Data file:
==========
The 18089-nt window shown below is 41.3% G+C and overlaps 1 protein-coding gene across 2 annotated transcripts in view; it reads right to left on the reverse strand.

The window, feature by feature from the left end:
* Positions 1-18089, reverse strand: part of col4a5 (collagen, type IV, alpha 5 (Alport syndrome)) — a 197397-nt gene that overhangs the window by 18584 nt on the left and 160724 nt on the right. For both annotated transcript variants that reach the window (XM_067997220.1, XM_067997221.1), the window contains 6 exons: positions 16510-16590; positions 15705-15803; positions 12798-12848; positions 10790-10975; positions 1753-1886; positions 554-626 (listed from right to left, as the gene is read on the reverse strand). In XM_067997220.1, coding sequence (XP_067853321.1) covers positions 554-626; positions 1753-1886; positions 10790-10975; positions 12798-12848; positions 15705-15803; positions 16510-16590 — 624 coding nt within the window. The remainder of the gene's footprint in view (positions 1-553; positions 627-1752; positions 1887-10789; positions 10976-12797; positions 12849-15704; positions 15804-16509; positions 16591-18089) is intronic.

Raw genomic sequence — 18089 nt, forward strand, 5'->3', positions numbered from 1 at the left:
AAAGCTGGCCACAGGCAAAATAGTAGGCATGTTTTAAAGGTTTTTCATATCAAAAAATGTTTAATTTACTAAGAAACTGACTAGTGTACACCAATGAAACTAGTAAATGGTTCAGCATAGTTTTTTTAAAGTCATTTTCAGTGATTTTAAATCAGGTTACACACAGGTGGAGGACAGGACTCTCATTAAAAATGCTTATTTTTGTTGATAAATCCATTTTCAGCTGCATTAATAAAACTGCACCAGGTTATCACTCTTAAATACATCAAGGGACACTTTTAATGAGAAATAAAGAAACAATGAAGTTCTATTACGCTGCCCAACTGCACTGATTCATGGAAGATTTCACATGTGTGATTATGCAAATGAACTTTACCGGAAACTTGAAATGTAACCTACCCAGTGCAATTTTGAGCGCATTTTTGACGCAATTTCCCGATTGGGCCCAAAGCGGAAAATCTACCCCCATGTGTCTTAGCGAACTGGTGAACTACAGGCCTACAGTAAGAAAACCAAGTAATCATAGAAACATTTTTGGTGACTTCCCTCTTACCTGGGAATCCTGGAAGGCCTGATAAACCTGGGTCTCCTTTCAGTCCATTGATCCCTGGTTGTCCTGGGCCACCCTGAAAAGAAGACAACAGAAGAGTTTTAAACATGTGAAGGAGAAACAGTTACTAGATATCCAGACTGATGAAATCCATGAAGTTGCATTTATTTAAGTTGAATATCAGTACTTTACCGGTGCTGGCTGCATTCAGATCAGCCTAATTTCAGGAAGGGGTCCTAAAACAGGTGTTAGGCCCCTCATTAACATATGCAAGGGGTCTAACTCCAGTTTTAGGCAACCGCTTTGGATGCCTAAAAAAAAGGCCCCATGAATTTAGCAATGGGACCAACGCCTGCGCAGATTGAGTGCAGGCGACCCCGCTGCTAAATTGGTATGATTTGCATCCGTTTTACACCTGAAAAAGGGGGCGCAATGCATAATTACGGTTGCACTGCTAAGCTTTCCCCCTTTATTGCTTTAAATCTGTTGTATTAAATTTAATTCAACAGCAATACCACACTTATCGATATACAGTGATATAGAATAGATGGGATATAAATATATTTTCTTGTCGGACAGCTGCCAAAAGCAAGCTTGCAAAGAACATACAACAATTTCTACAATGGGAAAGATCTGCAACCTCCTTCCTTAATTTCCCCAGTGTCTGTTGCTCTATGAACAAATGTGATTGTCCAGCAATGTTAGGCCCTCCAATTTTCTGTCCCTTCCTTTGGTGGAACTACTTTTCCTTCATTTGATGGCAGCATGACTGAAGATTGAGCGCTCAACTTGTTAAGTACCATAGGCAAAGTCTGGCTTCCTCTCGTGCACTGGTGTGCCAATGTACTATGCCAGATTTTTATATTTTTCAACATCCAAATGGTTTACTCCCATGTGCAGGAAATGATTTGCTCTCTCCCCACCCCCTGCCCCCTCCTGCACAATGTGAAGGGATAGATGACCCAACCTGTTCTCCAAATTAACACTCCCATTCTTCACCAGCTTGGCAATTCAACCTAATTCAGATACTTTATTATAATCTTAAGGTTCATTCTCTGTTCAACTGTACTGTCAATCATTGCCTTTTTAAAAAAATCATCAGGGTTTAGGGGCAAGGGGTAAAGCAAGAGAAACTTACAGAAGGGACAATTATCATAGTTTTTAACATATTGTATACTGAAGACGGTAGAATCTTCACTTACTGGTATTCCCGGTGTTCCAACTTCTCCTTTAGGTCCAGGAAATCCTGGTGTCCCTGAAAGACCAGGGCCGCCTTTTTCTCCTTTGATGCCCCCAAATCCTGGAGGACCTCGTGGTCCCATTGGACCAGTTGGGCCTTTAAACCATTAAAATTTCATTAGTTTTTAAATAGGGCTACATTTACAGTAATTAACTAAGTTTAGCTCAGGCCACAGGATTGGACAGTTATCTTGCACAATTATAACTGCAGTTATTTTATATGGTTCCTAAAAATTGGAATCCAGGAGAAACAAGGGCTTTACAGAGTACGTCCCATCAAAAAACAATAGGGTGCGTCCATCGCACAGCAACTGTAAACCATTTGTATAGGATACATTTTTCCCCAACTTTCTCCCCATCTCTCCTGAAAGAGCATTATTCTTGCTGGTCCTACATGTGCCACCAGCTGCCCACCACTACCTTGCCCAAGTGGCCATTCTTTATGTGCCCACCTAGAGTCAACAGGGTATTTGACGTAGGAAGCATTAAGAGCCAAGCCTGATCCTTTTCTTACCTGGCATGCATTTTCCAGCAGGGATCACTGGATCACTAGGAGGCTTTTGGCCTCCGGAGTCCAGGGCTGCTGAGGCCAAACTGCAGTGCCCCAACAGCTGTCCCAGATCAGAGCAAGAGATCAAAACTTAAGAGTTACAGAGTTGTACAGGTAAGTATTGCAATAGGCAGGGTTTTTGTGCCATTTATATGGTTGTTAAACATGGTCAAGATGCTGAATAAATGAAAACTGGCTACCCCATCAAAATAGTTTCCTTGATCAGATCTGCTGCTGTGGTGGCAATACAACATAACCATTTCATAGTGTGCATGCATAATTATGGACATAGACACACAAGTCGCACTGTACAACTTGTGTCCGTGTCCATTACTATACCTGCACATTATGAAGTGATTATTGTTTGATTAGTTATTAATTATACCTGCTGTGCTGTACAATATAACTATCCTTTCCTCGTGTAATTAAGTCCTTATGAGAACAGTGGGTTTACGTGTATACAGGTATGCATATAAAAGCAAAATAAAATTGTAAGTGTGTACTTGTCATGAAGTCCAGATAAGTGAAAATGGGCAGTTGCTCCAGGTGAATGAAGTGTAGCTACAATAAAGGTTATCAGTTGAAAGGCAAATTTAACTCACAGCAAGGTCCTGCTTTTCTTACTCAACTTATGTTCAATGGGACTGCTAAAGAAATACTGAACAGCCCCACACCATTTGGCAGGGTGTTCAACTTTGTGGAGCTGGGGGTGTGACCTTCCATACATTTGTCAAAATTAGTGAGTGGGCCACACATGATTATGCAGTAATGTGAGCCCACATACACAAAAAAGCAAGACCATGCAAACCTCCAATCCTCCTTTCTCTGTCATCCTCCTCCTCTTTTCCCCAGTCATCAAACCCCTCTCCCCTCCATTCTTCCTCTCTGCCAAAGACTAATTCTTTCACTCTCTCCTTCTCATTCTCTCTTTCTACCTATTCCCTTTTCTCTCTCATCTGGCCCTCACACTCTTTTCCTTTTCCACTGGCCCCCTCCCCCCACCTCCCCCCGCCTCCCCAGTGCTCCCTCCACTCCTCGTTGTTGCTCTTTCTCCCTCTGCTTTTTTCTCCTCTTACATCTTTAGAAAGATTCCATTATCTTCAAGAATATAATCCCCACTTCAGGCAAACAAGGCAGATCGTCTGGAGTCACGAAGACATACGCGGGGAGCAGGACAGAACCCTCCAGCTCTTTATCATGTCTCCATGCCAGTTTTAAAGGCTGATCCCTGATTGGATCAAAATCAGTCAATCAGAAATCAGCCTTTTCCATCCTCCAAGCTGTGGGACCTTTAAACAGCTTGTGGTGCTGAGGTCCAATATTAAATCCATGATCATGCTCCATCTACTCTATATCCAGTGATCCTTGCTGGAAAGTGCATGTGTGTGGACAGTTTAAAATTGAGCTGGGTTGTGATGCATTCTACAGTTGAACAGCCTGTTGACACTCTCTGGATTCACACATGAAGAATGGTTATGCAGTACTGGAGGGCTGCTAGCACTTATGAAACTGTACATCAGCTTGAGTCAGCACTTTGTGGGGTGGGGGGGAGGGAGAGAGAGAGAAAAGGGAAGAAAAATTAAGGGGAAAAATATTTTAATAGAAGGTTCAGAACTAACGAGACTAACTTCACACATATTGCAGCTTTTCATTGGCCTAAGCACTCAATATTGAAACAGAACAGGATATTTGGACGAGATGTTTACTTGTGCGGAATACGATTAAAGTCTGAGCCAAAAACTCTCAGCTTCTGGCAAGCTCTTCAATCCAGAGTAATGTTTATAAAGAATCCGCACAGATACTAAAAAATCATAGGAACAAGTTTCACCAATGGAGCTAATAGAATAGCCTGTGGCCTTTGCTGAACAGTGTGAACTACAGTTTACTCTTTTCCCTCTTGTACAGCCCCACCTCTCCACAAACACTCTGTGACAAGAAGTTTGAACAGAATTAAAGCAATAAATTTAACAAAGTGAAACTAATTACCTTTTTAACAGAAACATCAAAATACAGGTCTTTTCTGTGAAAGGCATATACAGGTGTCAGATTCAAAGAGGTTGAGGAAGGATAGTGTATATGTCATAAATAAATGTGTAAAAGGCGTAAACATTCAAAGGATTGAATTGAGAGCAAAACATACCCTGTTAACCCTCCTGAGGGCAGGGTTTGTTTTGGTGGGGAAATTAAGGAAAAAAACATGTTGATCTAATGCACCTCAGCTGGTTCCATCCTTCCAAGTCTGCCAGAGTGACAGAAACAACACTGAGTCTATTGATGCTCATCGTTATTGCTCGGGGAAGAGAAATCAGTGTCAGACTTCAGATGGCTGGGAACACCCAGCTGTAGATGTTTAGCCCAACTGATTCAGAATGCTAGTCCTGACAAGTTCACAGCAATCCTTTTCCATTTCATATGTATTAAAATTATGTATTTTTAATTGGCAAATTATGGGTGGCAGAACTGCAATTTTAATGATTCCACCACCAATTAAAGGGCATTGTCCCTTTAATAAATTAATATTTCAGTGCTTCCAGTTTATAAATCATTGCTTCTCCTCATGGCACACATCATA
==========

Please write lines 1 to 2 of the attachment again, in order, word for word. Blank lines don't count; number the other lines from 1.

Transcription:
The 18089-nt window shown below is 41.3% G+C and overlaps 1 protein-coding gene across 2 annotated transcripts in view; it reads right to left on the reverse strand.

The window, feature by feature from the left end: